There is perhaps no greater threat to a marriage than infidelity. Years or even decades of hard-earned trust can be shattered when one partner, for any of a thousand reasons, violates the vow of sexual faithfulness. It's hard to understand how we can engage in such potentially destructive behaviors when the risks are as high as they are, and yet, vast numbers of us (some say the percentage of couples that have experienced some form of sexual infidelity is as high as 90%) are in marriages in which one partner or/and the other has had one or more affairs.
Yet, despite the odds, whatever they may actually be, as even the most pessimistic among us would have to admit, some marriages do survive affairs. In fact, of those that do, a significant number of individuals report that the quality of the relationship, is in fact greater than it was prior to the affair.
So how do those marriages that manage to survive affairs defy the odds? And how is it that they are able to actually deepen the level of intimacy and trust after such a violation? In interviewing couples for our book, Secrets of Great Marriages, a number of whom admitted to having to deal with sexual infidelity, we learned a lot about the healing process that promotes recovery from affairs and other forms of betrayal. Here are a few of the practices and insights that these couples shared with us that are valuable guidelines to couples who experience or have experienced betrayal or a violation of marital vows:
- Identify the roots of the breakdown. A willingness on both partners' parts to identify the underlying factors that may have contributed to the existence of conditions that gave rise to the affair makes a successful repair attempt much more likely. This doesn't mean that both partners acknowledge equal responsibility for any sexual misconduct that may have occurred, but simply that there is a willingness to recognize the factors that predisposed the behavior, an awareness of how those factors came into being, and an understanding of how such circumstances can be avoided in the future.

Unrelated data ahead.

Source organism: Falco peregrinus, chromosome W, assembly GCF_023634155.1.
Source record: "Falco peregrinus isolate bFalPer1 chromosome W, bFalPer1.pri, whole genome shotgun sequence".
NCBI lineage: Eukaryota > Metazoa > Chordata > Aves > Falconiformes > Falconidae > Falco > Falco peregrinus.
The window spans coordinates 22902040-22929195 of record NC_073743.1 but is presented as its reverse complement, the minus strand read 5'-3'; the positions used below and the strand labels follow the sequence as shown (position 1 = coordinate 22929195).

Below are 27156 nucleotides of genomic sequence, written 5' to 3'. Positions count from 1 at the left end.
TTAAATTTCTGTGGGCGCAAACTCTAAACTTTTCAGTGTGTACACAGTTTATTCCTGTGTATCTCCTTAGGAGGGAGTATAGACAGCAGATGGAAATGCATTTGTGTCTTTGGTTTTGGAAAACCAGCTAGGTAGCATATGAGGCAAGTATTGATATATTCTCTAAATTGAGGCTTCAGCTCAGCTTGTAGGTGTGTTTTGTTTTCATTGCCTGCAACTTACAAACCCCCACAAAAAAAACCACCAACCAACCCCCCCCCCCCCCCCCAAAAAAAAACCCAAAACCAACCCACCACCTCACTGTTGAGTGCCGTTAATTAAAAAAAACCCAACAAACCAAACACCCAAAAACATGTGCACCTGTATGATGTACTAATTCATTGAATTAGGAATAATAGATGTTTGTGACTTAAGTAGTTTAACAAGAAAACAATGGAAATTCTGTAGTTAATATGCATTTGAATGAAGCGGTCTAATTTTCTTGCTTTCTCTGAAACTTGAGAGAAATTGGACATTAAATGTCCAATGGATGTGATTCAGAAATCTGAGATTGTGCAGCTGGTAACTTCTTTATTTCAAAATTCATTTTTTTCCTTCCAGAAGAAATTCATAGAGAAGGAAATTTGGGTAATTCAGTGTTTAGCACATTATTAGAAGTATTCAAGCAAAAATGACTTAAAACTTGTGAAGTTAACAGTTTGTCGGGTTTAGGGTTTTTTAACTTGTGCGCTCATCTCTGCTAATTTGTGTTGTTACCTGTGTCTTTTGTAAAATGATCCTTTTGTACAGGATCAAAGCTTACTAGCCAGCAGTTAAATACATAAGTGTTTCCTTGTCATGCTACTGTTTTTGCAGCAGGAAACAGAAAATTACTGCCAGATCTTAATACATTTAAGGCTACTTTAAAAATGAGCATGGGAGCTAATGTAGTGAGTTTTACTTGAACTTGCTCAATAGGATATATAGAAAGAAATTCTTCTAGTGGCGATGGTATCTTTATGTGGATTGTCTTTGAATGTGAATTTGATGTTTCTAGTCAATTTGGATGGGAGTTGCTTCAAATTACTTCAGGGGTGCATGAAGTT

Pain is often the cost of learning some of life's most powerful and lasting lessons. While betrayal is unquestionably one of the most difficult and painful experiences a couple may go through, it is possible, in many cases to not only recover from it, but to come through the process with a more trusting, committed, and fulfilling partnership. Affairs can illuminate deficiencies in the marriage that may have needed attention for a long time or they may be a function of decisions that have been impulsively acted out without regard to future consequences. Whatever the case, the sooner the situation is acknowledged and addressed, the better the prognosis for recovery. Many couples report that the on-going concealment of an affair and the lies that accompanied it were even more damaging to the level of trust in the relationship than the affair itself.
The consequences of an affair may have more to do with how each partner responds to it than the affair itself. As many couples have discovered, even in the midst of the most painful circumstances, when there is a shared intention to heal, repair and take responsibility, what may have previously seemed impossible can become a reality.